I love this newest feeder and purchased it with Charlotte in mind. It’s positioned at her eye level and suction cupped to the window she likes to stand at to look into the garden. The small feeder was modestly priced and bought at Smiths Hardware in Rockport.

Hummingbird feeders serve the purpose of providing sustenance especially during the time of year when there is a lull in blooms however, the very best gift you can give hummers is to provide their favorite plants, and there are many, including trees, shrubs, vines, perennials and annuals.

HOW TO ATTRACT HUMMINGBIRDS (AND KEEP THEM COMING) TO YOUR GARDEN

https://vimeo.com/281869646

PIPL WEEKLY UPDATE AND HOW TO TELL THE DIFFERENCE BETWEEN A SANDERLING AND A PIPING PLOVER

Earlier in the week, our PiPl pair were zooming  up and down the beach nest scraping hither and thither. They appear to be a bit calmer the past few days. Perhaps they are settling on a nesting location?? Wouldn’t that be wonderful!

Dad taking a much needed siesta

Our hope is Mom and Dad will have an early nest, which will give their babies the greatest chance of surviving. A second family of Plovers that I am documenting this year has laid their second egg. This pair arrived in Massachusetts the same day as did our GHB pair. It will be interesting to compare and contrast as the season progresses.

Please note – The eggs pictured are NOT at Good Harbor Beach, just making sure everyone understand this 🙂

Sanderlings are migrating northward and there are many currently foraging along our local beaches. Folks often confuse Sanderlings with Piping Plovers. The above sanderling is in non-breeding plumage, with somewhat similar coloring to Piping Plovers. You can faintly see some of the rusty breeding plumage coming in. Sanderlings have much longer bills and both bills and legs are black.Piping Plovers in breeding plumage have stout, orange bills that are tipped black, striking black collar and neck bands, a yellow orange ring around the eye, and orangish legs. As the PiPls plumage fades later in the season, from a distance especially it can be hard for people to to tell the two apart.

Sanderlings foraging

PIPING PLOVER STORMY WEATHER WEEKLY UPDATE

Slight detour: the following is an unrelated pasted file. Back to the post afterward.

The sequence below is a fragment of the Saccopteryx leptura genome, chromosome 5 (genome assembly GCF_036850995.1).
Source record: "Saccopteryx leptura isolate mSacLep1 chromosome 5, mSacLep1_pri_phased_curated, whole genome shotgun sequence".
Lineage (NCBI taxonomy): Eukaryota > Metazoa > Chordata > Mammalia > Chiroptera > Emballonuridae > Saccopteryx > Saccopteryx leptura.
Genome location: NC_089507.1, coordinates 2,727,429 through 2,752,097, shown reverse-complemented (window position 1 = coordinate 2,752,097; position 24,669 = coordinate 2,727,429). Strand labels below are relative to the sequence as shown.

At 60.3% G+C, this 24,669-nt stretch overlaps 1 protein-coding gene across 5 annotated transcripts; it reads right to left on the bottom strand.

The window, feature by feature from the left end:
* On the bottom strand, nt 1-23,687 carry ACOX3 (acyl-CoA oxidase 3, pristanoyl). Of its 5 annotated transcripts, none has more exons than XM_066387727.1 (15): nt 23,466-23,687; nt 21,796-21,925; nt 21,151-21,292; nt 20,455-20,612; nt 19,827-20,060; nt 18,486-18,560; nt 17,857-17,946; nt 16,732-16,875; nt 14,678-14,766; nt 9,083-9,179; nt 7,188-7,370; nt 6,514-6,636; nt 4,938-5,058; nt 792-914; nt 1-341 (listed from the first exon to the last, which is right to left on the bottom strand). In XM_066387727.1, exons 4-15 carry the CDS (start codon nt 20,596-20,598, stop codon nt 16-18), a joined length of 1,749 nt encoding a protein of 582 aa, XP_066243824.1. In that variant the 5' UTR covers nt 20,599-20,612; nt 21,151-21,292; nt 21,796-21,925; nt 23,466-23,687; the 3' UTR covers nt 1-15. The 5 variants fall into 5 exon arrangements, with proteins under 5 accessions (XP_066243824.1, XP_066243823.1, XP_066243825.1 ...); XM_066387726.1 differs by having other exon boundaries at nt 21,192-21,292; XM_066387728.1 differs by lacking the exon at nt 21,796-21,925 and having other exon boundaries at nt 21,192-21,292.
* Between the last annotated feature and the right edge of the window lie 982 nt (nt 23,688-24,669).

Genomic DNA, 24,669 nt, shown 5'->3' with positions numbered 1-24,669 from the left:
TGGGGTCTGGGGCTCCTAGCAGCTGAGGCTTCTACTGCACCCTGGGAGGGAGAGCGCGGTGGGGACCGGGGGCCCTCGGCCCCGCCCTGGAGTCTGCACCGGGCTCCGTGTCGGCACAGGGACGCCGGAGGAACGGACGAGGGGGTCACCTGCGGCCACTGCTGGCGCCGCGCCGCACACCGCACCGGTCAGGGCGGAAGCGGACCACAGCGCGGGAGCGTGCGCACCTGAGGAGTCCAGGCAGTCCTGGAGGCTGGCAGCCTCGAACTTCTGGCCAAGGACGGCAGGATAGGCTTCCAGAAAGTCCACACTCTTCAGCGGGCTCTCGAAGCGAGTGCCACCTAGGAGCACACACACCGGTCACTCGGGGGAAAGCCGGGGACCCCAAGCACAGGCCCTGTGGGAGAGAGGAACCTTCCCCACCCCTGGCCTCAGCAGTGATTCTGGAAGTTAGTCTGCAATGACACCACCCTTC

Dear Friends of Cape Ann’s Plovers,

Again this past week, our dynamic duo has been busily bonding, nest scraping, and mating up and down the full length of the beach. However, the extremely high tide that rose to the base of the dunes washed out the pair’s nest scrapes and temporarily put the kibosh on all things romantic. The two disappeared for a full day after the storm departed, with no spottings anywhere, not even tell tale PiPl tracks.

Super high tide through the spray zone

My heart always skips a beat after a day or two of no “eyes on the PiPls,” but I am happy to report Mom and Dad are back to the business of beginning a new family, seemingly unfazed. The storm and super high tide left in its wake lots of great bits of dried seaweed and sea grass which will in turn attract tons of insects, one of the PiPls dietary mainstays. There is a silver lining to every storm cloud 🙂

Just a friendly reminder if you would please, if you see the PiPls at the edge of the symbolic rope line or foraging in the tide pools, please do not hover. Hovering will distract the Plovers and delay courtship. And hovering attracts gulls and crows to the scene. Step back at least 50 to 60 feet and give them some space. Bring binoculars or a strong lens if you would like to observe the PiPls from a comfortable distance, comfortable to them that is. Thank you much!

Take care and Happy Spring!

xxKim

Mom’s also dig out the nest scrapes

High stepping Dad, courting Mom

Nest scrape

Dad taking a moment to preen after courting

 

EARLY SIGNS OF BEAUTIFUL SPRING SURROUND

Blessedly warmer weather has made it all that much more enjoyable to spend time outdoors. Beautiful birds are arriving on our shores, some to rest and refuel for their journey further north and some will call Cape Ann home for the spring and summer nesting season.

Gadwall

A lone Gadwall, along with several American Wigeons, are hungrily consuming great quantities of sea lettuce to feast upon before embarking on the next leg of their migration. Black-crowned Night Herons flew in over the weekend, the Killdeers arrived over week ago, and the American Pipits have returned.

Killdeer

Black-crowned Night Herons

Resident Cardinals and Song Sparrows are chortling from the tip tops of budding Pussy Willows and Bluebirds are moving into their nesting boxes and tree holes. The woods are alive with rat-a-tat-tat, rat-a-tat-tat – Downy, Red-bellied, and Northern Flicker are drumming their woodpecker rhythms.

Crocuses, squill, fiddleheads, and snow bulbs- the Snowdrops and Snow Glories -are poking through slowly awakening soil. My friend DB wrote to say she noticed a Mourning Cloak butterfly over the weekend. Mourning Cloaks are typically the earliest butterflies on the wing because they winter over as adults, safely tucked in the cracks and crevices of tree bark. Mourning Cloaks generally do not drink nectar but feed on tree sap in the spring and rotting fruit in autumn. The females will soon be depositing their eggs on leaves of deciduous trees including hackberry, willow, elm, poplar, rose, birch, aspen, cottonwood, and mulberry.

Oh Happy Spring!